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Brent and WTI prices hit $88.13 and $85.74 respectively on Tuesday morning. In question, geopolitical tensions and interruptions of production.
Will the price of oil soon exceed the bar of 100 dollars a barrel? The price of Brent and WTI reached their highest level in more than seven years on Tuesday, January 18, boosted by supply disruptions, strong geopolitical tensions and a rise in demand, despite the Omicron variant.
At around 0850 GMT, a barrel of Brent North Sea oil was trading for $87.60, after climbing as high as $88.13 earlier in the session. It thus blithely exceeded its October 2014 level ($86.74) in the morning in Asia, a day after catching up with its October 2018 level.
The US barrel of WTI was trading for $85.25, after hitting $85.74 a little earlier, surpassing its peak of last October ($85.41) which was a record since 2014.
Several factors are contributing to this new oil surge, including production outages “in Libya, Nigeria, Angola, Ecuador and most recently in Canada due to extreme cold weather,” according to Exinity analyst Hussein Sayed.
“Markets remain focused on the delicate balance between supply and demand, which seems to have a rather large impact on price fluctuations throughout the post-pandemic economic recovery,” notes Walid Koudmani, analyst at XTB.
A crisis heightened by geopolitical tensions
Geopolitical risks are added to the equation, and this in several areas of the globe at the same time, from the Gulf to Ukraine.
On Monday, Yemeni Houthi rebels attacked civilian facilities in the United Arab Emirates, killing three people. A Saudi-led military coalition retaliated with airstrikes on Sanaa, the Houthi-held capital of Yemen. Washington also promised to “hold accountable” the Yemeni rebels, who are supported by Iran. Events that “have further stimulated prices” of oil, notes ING analyst Warren Patterson.
All eyes are also on the lingering threat of a Russian invasion of Ukraine. With further disruptions to Russia’s gas supply to Europe, energy prices, and therefore crude, could rise further, some analysts say.
Natural gas prices, which are still very high, are also contributing to the rise in oil prices. The result is “an increase in demand for diesel and fuel oil to replace natural gas, wherever possible”, underlines Bjarne Schieldrop, analyst at SEB.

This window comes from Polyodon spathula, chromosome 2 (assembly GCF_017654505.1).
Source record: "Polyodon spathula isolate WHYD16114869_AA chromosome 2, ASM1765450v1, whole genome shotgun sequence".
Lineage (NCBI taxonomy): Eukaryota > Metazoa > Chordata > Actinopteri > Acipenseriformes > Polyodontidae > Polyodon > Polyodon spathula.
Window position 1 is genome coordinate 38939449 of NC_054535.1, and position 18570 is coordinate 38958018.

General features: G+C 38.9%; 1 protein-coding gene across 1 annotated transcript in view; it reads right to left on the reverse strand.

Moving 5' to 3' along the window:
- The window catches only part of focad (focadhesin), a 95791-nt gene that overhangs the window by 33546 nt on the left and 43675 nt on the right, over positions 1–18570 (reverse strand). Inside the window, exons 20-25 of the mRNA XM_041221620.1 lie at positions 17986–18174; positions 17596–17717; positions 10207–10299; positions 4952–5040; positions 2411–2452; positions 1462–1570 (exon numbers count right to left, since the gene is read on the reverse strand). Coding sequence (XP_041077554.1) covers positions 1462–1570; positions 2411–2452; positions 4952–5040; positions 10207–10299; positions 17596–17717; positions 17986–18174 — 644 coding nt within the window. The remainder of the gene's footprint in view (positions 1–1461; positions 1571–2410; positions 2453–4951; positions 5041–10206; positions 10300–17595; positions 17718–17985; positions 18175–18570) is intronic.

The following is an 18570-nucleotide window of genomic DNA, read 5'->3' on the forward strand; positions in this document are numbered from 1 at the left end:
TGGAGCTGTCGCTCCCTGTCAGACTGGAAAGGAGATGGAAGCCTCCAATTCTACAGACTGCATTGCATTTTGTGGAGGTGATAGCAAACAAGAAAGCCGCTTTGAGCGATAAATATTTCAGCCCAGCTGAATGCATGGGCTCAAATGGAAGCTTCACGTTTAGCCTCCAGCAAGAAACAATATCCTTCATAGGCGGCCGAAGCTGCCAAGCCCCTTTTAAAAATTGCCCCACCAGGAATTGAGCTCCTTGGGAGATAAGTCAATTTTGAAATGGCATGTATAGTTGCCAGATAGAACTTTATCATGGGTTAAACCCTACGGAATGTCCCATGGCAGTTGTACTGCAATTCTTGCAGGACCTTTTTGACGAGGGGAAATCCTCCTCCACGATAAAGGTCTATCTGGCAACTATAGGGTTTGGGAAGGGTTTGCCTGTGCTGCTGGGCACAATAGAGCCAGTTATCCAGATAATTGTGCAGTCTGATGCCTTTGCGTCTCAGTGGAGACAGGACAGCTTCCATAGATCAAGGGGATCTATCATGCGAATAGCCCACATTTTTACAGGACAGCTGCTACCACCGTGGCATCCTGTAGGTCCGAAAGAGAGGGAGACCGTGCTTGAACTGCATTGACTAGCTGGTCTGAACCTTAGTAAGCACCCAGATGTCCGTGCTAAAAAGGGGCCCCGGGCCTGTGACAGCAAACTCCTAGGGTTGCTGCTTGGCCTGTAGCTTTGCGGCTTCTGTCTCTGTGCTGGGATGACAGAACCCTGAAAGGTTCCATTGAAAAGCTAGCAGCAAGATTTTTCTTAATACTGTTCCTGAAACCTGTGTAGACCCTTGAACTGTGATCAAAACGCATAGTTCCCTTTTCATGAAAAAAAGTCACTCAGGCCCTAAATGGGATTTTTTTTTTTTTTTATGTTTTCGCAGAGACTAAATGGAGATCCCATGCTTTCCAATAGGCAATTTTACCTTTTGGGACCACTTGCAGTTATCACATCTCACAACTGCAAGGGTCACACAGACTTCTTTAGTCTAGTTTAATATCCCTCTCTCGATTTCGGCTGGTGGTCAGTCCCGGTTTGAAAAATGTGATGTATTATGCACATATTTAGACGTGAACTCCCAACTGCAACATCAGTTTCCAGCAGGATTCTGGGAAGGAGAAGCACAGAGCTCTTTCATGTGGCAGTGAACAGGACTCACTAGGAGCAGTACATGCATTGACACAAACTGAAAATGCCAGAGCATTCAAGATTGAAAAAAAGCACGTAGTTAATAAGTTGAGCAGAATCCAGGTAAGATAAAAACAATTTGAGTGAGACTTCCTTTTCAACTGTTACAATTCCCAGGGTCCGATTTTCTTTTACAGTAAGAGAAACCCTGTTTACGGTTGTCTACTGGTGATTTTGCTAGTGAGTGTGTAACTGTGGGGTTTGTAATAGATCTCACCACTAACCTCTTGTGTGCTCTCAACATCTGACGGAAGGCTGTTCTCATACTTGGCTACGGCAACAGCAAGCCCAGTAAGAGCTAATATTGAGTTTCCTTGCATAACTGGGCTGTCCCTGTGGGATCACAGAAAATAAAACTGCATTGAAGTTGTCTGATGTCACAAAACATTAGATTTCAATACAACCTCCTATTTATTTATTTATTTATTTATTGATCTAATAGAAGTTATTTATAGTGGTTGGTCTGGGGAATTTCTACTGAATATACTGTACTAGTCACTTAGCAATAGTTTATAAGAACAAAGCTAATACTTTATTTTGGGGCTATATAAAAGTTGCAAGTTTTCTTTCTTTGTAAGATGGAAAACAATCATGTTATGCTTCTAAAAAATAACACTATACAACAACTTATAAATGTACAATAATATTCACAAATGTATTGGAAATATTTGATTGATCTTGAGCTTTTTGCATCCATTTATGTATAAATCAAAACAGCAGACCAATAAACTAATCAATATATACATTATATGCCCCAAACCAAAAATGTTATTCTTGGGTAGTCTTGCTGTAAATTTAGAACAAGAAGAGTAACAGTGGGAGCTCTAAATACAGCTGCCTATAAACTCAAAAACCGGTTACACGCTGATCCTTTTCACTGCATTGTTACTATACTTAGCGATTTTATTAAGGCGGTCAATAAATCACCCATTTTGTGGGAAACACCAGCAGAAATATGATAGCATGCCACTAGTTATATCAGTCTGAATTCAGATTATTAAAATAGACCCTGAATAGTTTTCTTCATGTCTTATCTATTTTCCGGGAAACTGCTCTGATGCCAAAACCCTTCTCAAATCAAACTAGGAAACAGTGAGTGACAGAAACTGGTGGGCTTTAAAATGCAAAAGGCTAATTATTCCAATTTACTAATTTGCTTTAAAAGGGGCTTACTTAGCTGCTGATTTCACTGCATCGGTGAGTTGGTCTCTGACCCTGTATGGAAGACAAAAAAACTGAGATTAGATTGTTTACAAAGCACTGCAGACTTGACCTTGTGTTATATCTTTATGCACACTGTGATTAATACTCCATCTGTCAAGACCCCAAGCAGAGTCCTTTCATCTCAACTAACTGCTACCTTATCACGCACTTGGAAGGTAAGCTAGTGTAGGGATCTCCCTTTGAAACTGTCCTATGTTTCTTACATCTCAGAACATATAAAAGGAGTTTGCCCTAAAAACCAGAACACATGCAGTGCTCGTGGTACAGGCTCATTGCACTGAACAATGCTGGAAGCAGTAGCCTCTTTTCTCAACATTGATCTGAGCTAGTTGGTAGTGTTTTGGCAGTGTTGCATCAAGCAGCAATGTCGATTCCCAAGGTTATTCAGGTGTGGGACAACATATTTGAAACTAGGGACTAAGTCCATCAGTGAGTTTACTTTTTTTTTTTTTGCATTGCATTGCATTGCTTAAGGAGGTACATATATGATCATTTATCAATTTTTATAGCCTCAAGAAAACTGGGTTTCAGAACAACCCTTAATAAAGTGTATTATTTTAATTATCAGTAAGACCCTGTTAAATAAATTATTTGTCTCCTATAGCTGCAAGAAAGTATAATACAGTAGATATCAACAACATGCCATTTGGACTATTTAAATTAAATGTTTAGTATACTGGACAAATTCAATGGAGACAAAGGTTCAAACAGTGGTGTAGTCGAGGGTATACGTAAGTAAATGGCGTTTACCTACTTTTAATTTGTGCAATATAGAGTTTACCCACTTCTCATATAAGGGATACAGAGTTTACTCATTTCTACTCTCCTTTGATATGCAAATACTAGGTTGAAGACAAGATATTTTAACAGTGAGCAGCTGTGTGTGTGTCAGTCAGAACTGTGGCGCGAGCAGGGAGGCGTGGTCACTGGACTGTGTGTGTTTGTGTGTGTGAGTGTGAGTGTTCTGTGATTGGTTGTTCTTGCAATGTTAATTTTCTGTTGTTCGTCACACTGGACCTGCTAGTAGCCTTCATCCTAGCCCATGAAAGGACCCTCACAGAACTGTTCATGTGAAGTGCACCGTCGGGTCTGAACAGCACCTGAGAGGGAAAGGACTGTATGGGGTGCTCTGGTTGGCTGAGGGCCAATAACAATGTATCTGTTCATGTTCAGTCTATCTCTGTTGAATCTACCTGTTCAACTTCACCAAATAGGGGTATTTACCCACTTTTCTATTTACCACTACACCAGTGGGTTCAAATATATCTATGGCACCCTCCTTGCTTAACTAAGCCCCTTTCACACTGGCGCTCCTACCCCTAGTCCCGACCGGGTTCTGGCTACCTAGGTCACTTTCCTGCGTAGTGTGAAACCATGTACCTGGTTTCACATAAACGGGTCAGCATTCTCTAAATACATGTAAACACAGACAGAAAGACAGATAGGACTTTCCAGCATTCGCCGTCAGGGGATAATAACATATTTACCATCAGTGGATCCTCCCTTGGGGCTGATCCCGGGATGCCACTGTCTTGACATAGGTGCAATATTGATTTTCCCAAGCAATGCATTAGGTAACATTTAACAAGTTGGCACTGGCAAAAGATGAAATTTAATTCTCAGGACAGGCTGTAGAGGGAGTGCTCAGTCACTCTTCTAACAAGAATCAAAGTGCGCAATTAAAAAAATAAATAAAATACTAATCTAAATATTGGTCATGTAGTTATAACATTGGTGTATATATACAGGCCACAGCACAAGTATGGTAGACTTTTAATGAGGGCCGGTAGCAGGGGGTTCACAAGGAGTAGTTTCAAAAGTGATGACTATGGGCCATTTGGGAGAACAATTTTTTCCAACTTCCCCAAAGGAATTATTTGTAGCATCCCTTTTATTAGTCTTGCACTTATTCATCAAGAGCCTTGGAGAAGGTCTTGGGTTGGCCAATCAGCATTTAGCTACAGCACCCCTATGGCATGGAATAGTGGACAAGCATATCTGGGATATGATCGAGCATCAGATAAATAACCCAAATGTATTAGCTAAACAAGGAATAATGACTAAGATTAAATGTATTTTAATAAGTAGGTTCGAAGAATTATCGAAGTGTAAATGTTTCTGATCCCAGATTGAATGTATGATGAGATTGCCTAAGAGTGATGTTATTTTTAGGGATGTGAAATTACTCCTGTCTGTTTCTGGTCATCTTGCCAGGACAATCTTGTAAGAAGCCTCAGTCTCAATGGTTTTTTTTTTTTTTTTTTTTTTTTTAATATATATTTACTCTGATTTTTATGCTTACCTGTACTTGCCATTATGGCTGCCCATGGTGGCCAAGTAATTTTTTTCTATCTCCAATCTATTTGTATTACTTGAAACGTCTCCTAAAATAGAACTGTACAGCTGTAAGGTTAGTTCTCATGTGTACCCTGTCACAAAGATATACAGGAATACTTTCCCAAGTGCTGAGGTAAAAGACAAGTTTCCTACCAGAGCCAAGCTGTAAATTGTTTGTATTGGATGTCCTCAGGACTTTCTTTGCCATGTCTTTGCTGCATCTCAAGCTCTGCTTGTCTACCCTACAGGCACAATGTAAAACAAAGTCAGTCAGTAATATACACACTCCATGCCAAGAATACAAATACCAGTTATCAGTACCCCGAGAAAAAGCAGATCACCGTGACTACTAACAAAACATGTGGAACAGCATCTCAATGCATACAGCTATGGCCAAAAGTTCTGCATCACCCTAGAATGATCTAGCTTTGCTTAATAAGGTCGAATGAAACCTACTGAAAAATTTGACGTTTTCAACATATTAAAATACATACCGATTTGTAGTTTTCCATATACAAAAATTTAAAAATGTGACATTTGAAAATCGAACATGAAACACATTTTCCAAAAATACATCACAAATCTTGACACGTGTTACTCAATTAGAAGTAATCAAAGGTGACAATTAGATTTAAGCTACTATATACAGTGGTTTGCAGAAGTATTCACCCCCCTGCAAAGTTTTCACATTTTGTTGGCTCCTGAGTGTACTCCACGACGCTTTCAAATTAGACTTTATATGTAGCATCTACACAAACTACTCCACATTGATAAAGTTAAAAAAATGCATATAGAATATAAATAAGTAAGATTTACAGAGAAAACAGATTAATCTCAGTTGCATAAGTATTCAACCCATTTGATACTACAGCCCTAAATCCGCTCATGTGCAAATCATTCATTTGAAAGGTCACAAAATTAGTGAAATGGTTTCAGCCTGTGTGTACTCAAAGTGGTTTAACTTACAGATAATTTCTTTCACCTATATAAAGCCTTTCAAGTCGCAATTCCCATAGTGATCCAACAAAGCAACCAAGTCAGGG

As for the Omicron variant of Covid-19, initially perceived as a threat to crude purchases, it is proving to be less serious for demand than its predecessors.
OPEC in a strong position
“Only OPEC members and their allies can lower prices at this stage by pumping more crude,” said Hussein Sayed. “Instead, OPEC+ countries are likely to stick to their strategy of gradually easing production cuts as they take advantage of the current high prices,” he continues.
The Organization of the Petroleum Exporting Countries (OPEC) and its partners (OPEC+), including Russia, are indeed announcing month after month marginal increases in their extraction targets, and are struggling to achieve them, which should not allow to meet the needs.
Saudi Arabia said earlier this year that compliance with the agreement and the caps was essential. In other words, members with spare capacity cannot and should not step in to compensate for the lack of production of members who are unable to meet their caps.
“OPEC+ output gaps are set to widen, with Russia the next big deficit driver,” predicts Joel Hancock for Natixis. According to him, the growth in oil supply outside OPEC+ and outside the United States being “relatively weak”, it will be necessary “to call on American shale oil to meet the expected growth in consumption”.
During the pandemic, the plunge in crude prices had pushed into the insolvency of shale oil drilling companies, the cost of production of which is much higher than the light oil drilled, for example, in Saudi Arabia.
Many analysts now expect crude prices to rise above $90 a barrel, or even the $100 mark, which still seemed impossible to envisage a few months ago. Goldman Sachs analysts, for example, see Brent reaching $96 this year, then $105 in 2023, according to a note published Monday.